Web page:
(Reuters) - Lobbyists represent special interest groups in Washington and try to influence legislation and regulations that affect their clients. They often raise and donate millions of dollars to congressional and presidential candidates. Critics argue that those contributions can cause government officials to be swayed by the lobbyists’ opinions and lead to gridlock in Washington.
Playing to Americans’ frustration with gridlock, Republican presidential hopefuls and Democratic President Barack Obama have distanced themselves from lobbyists, but continue to receive support from them.
Below are highlights of the Reuters analysis of contributions from registered lobbyists and lobbying political action committees (PACs) to presidential campaigns and their allies at the so-called “Super PAC” outside groups.
BARACK OBAMA * Number of lobbyists: 18 Number of lobbying PACs: none Amount: $22,134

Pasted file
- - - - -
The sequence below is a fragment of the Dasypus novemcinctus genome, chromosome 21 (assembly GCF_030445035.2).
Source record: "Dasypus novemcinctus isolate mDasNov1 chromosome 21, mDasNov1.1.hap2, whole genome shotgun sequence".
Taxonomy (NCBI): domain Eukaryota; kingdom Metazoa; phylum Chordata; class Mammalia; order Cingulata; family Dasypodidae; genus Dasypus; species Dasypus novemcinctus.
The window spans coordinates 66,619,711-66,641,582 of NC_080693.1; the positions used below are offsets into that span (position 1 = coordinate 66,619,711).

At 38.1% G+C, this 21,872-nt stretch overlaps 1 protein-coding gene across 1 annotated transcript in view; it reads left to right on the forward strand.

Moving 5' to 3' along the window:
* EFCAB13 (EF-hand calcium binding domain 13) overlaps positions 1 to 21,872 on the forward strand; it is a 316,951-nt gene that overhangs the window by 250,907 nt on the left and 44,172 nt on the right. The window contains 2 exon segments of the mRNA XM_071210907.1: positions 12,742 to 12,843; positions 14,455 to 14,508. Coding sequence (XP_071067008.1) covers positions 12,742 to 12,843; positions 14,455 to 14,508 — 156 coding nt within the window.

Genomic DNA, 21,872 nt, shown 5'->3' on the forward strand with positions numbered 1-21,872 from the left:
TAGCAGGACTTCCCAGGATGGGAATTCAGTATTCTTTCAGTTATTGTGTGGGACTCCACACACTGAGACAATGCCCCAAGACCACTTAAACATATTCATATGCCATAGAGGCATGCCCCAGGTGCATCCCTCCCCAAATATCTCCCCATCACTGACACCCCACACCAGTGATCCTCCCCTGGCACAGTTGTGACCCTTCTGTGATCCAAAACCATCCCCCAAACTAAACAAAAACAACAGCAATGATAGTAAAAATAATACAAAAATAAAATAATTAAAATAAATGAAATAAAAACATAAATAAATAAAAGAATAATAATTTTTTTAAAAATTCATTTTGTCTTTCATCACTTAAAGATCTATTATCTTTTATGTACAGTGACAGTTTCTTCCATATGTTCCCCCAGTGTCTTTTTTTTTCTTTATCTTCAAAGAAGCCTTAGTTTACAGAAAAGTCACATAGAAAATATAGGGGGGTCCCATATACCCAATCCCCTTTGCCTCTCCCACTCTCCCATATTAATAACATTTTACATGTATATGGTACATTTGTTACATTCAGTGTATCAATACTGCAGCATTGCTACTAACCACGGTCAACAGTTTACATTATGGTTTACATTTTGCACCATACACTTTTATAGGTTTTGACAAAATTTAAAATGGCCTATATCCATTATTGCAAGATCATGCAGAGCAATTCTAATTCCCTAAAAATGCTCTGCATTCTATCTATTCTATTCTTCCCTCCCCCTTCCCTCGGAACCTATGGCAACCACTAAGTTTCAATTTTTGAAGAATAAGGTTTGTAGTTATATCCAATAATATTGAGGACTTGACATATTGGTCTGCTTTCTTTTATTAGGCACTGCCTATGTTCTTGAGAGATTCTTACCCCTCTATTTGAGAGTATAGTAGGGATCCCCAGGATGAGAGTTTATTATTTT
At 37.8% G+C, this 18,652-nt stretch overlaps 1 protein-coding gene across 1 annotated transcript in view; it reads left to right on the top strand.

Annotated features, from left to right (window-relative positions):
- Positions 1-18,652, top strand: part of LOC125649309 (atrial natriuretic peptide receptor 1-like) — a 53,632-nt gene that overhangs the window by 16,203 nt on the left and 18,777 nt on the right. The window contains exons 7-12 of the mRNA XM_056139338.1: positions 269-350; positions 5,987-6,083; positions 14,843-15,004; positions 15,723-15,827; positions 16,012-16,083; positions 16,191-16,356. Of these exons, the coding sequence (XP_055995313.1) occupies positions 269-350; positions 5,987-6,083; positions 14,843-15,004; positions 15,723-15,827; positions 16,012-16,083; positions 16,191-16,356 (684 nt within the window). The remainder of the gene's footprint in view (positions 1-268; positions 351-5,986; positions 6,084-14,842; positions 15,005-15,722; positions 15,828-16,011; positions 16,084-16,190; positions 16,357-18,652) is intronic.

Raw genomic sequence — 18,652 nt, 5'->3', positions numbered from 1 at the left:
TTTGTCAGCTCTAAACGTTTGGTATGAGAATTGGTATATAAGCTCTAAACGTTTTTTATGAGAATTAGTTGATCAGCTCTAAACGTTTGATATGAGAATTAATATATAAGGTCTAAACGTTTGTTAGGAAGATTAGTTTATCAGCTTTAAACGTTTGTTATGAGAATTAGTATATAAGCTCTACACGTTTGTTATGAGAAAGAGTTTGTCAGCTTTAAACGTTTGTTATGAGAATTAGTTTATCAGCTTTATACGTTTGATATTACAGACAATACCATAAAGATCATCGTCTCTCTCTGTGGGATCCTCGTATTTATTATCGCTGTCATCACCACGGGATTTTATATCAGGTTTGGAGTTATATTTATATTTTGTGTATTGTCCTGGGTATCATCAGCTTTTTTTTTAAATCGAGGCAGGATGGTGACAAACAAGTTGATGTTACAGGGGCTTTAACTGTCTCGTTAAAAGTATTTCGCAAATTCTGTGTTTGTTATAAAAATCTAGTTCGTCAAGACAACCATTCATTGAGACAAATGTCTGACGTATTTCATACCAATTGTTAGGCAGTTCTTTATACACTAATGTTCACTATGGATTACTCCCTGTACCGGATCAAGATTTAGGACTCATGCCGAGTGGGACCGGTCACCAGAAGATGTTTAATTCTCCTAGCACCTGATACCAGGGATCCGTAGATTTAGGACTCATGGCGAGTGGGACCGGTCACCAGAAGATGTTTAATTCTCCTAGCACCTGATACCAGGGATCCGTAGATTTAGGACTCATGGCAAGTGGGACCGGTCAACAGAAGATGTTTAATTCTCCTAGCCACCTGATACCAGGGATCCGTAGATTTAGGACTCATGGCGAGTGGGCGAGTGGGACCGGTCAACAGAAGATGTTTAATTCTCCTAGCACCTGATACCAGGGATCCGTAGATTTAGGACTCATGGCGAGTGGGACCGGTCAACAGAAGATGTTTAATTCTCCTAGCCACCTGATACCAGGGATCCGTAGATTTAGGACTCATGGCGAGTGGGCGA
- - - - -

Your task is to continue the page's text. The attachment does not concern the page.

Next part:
* Obama has decried lobbyists’ influence and said he wouldn’t accept their campaign donations, returning many of them. These numbers account for returned contributions.
PRIORITIES USA (Super PAC, supports Obama) Number of lobbyists: 5 Number of lobbying PACs: 3 Amount: $1.1 million
MITT ROMNEY Number of lobbyists: 350 Number of lobbying PACs: 37 Amount: $609,247
RESTORE OUR FUTURE (Super PAC, supports Romney) Number of lobbyists: 0 Number of lobbying PACs: 3 Amount: $904,000
RICK SANTORUM Number of lobbyists: 19 Number of lobbying PACs: 1 Amount: $19,650
NEWT GINGRICH Number of lobbyists: 42 Number of lobbying PACs: 2 Amount: $73,010
RON PAUL Number of lobbyists: 2 Number of lobbying PACs: 0 Amount: $750
Super PACs supporting Santorum, Gingrich and Paul received no donations from registered lobbyists or their PACS.
Reporting by Alexander Cohen and Alina Selyukh; Editing by Stacey Joyce